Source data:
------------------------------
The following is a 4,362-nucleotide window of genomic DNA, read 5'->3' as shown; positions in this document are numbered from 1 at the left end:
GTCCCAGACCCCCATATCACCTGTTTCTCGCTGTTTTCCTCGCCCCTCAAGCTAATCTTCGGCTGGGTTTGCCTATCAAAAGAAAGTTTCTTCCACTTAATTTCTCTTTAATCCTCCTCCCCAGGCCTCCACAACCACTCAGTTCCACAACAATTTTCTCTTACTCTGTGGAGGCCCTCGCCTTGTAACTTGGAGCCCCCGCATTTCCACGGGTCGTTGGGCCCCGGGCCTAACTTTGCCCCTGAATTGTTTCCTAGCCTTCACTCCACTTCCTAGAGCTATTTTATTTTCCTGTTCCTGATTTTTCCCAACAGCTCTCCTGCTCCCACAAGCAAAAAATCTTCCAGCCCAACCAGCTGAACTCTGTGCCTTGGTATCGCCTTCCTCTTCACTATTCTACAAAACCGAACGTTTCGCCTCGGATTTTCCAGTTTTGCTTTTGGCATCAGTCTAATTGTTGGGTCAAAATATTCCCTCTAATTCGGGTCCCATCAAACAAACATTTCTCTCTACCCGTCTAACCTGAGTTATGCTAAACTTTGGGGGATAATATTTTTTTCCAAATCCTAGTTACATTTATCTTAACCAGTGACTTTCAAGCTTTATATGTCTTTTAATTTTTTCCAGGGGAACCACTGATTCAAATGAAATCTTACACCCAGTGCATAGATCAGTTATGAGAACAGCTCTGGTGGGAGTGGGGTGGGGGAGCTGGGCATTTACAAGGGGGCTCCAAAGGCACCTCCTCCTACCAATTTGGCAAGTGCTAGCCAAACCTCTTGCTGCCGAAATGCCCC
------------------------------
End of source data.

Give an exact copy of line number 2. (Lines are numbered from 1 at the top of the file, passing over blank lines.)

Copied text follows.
GTCCCAGACCCCCATATCACCTGTTTCTCGCTGTTTTCCTCGCCCCTCAAGCTAATCTTCGGCTGGGTTTGCCTATCAAAAGAAAGTTTCTTCCACTTAATTTCTCTTTAATCCTCCTCCCCAGGCCTCCACAACCACTCAGTTCCACAACAATTTTCTCTTACTCTGTGGAGGCCCTCGCCTTGTAACTTGGAGCCCCCGCATTTCCACGGGTCGTTGGGCCCCGGGCCTAACTTTGCCCCTGAATTGTTTCCTAGCCTTCACTCCACTTCCTAGAGCTATTTTATTTTCCTGTTCCTGATTTTTCCCAACAGCTCTCCTGCTCCCACAAGCAAAAAATCTTCCAGCCCAACCAGCTGAACTCTGTGCCTTGGTATCGCCTTCCTCTTCACTATTCTACAAAACCGAACGTTTCGCCTCGGATTTTCCAGTTTTGCTTTTGGCATCAGTCTAATTGTTGGGTCAAAATATTCCCTCTAATTCGGGTCCCATCAAACAAACATTTCTCTCTACCCGTCTAACCTGAGTTATGCTAAACTTTGGGGGATAATATTTTTTTCCAAATCCTAGTTACATTTATCTTAACCAGTGACTTTCAAGCTTTATATGTCTTTTAATTTTTTCCAGGGGAACCACTGATTCAAATGAAATCTTACACCCAGTGCATAGATCAGTTATGAGAACAGCTCTGGTGGGAGTGGGGTGGGGGAGCTGGGCATTTACAAGGGGGCTCCAAAGGCACCTCCTCCTACCAATTTGGCAAGTGCTAGCCAAACCTCTTGCTGCCGAAATGCCCC